There are a few different options that can work for you:
  • Taping and padding: This is a special type of tape and bandages that you place on the bottom of the foot. This helps with your symptoms. 
  • Orthotics: These are the custom shoes that your podiatrist can create for you. 
  • Medication: Cortisone injections reduce the pain and inflammation in the foot. Anti-inflammatory drugs also reduce your swelling. 
  • Surgery is the last resort for treatment. The procedure is done on an outpatient basis. The injured nerve is removed and recovery takes a few weeks.

Outcomes in all of medicine, but especially wound care, go beyond the physical clinical presentation. Accordingly, the panelists discuss unique mental, social and emotional challenges wound care patients may face, and share their experiences and opinions on how best to provide support and care.


What mental, emotional or social challenges do you feel patients with chronic wounds may encounter in relationship to their condition? Why?


Chronic wounds can certainly be a large burden on patients due to the necessary complexity of care, says Jacob Fassman, DPM, FACFAS, CWS. He adds that transportation issues and financial burdens of frequent visits are also very impactful. Both Dr. Fassman and Kazu Suzuki, DPM, CWS identify possible patient embarrassment from malodorous wounds, or needing to ask for help from family and friends as sources of distress and isolation. Both doctors also agree that pain management needs pose a significant challenge for wound care patients.

“Having chronic pain for months or years, let alone undergoing an amputation, can be devastating to one’s mental health,” says Dr. Suzuki. 

Citing the work of Beattie and colleagues, Valerie Marmolejo, DPM, MS says a perceived lack of control and loss of self are significant aspects of the psychosocial health ramifications of a diabetic foot ulcer (DFU).1 For example, Fejfarová and Jirkovská note that weightbearing restrictions impact the patient’s ability to perform daily activities, including work-related activities.2 Dr. Marmolejo says this may have a negative impact on a patient’s attitude and self-confidence.1-6


How might these patient challenges pose further treatment challenges for the clinician?


“A key component in treating a patient with a chronic wound is to know that negative emotions will be involved,” says Dr. Marmolejo. 

The panelists agree that patients may express these negative emotions in a variety of different manifestations and behaviors. Patients may direct fear and anger at the provider, explains Dr. Marmolejo. She says it is important to understand the underlying reasons for these behaviors and still try to build a positive patient-provider relationship.

Patients with depression may not keep scheduled appointments, which challenges the provider to adequately and promptly address their condition, according to Dr. Suzuki. In addition to appropriate referrals to psychiatric professionals, Dr. Suzuki emphasizes awareness of pain management options.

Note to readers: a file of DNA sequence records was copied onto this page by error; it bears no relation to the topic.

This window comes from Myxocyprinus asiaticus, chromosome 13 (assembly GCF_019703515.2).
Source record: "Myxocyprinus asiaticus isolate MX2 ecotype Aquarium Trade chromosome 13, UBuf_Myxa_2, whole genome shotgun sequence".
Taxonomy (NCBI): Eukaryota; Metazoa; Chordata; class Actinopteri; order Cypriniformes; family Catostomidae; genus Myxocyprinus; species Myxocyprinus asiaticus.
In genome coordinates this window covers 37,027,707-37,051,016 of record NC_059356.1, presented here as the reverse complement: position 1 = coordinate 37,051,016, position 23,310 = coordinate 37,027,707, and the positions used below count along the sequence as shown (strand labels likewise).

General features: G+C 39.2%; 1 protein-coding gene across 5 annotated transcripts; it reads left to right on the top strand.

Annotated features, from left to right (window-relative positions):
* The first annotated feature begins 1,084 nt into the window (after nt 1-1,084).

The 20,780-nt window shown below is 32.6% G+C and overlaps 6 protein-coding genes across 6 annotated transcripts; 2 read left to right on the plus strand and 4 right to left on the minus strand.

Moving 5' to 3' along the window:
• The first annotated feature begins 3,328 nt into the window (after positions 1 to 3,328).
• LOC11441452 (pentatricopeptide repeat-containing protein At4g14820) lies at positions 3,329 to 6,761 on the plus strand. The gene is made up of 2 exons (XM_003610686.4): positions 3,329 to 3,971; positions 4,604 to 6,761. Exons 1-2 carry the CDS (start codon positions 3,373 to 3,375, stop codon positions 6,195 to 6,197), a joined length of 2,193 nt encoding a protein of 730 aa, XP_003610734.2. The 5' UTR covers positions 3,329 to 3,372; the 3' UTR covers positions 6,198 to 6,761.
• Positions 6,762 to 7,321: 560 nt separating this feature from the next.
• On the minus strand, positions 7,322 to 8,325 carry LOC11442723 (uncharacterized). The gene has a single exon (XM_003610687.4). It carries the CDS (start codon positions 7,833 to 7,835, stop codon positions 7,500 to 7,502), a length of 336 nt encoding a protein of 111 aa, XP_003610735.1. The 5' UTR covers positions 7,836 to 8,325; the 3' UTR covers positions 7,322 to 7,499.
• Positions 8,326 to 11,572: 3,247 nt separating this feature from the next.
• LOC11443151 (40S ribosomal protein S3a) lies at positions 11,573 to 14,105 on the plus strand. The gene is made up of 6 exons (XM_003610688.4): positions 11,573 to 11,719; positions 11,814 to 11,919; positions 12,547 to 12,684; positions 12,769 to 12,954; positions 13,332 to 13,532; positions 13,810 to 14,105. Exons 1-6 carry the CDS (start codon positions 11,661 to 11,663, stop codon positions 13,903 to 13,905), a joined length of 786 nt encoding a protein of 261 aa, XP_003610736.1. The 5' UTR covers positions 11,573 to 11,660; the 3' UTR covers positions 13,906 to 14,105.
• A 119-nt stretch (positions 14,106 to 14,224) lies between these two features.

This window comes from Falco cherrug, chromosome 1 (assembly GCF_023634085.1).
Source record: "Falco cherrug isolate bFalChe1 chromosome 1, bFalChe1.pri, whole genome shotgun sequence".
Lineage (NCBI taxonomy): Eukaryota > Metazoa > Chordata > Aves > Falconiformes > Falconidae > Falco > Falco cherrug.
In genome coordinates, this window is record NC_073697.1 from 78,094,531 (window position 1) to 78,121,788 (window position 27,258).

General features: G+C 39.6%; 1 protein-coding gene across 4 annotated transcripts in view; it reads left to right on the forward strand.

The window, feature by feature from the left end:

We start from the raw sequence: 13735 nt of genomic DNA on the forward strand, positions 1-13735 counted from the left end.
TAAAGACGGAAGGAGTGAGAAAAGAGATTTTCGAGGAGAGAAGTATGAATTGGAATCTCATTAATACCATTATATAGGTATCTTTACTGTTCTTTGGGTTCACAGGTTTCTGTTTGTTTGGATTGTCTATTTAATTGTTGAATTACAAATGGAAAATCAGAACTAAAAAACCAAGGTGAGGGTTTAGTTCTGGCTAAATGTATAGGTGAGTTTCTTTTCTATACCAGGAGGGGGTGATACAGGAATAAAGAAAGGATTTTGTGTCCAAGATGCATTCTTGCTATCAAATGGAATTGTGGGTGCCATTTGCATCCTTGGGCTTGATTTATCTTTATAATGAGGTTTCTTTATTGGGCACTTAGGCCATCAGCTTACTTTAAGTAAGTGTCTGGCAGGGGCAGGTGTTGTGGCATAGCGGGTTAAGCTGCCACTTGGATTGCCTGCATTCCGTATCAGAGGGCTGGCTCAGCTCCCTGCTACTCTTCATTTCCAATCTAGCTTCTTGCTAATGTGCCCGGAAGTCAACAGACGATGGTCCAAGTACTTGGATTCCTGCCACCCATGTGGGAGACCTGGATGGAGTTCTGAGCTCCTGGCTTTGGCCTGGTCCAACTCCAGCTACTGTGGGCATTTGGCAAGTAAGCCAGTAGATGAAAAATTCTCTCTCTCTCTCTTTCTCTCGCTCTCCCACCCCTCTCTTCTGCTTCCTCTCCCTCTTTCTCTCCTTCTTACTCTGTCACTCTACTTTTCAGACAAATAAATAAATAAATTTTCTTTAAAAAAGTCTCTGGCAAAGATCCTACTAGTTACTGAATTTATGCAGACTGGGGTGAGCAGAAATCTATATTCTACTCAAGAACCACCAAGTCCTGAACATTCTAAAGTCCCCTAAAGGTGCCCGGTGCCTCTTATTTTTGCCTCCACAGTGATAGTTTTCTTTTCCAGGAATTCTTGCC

“I do my best to be proactive about pain counseling and management as there are many pharmacological interventions,” says Dr. Suzuki. 

For pain management, he notes that he would have patients start with acetaminophen around the clock (maximum 3,000 mg per day in divided doses) and use narcotic medication (such as tramadol, hydrocodone and oxycodone) for breakthrough pain. Dr. Suzuki says adjunctive pain medication options may include gabapentin, pregabalin (Lyrica®, Pfizer) and duloxetine (Cymbalta, Lilly). He adds that many of his patients also self-medicate with CBD supplements.

When it comes to pain control interventions, Dr. Fassman cautions providers to be aware of unwanted side effects such as somnolence, confusion or even addiction. 

Dr. Fassman adds that clinicians should carefully weigh and balance non-clinical issues such as transportation challenges and large or repetitive copays when formulating an appropriate treatment plan that still prioritizes positive outcomes.


What strategies have you employed to prevent or address psychosocial issues during wound treatment? 


“I try to be direct and concise with patients who have chronic wounds,” says Dr. Fassman. “I will utilize phrases such as ‘It is essential, Ms. Jones, that you keep your appointment with me next week,’ or ‘It is critical you control your blood sugars in order to heal the wound and prevent you from losing your foot.’” 

Dr. Marmolejo relates that taking into account a patient’s psychosocial health is important and begins with a thorough assessment of a patient’s level of education, employment history, history of alcohol, tobacco and drug use, how the patient interacts with his or her social network, the patient’s knowledge and perception of how his or her comorbidities affect health, the patient’s goals of treatment and reasons for previous treatment successes and failures if applicable.1,2,5,7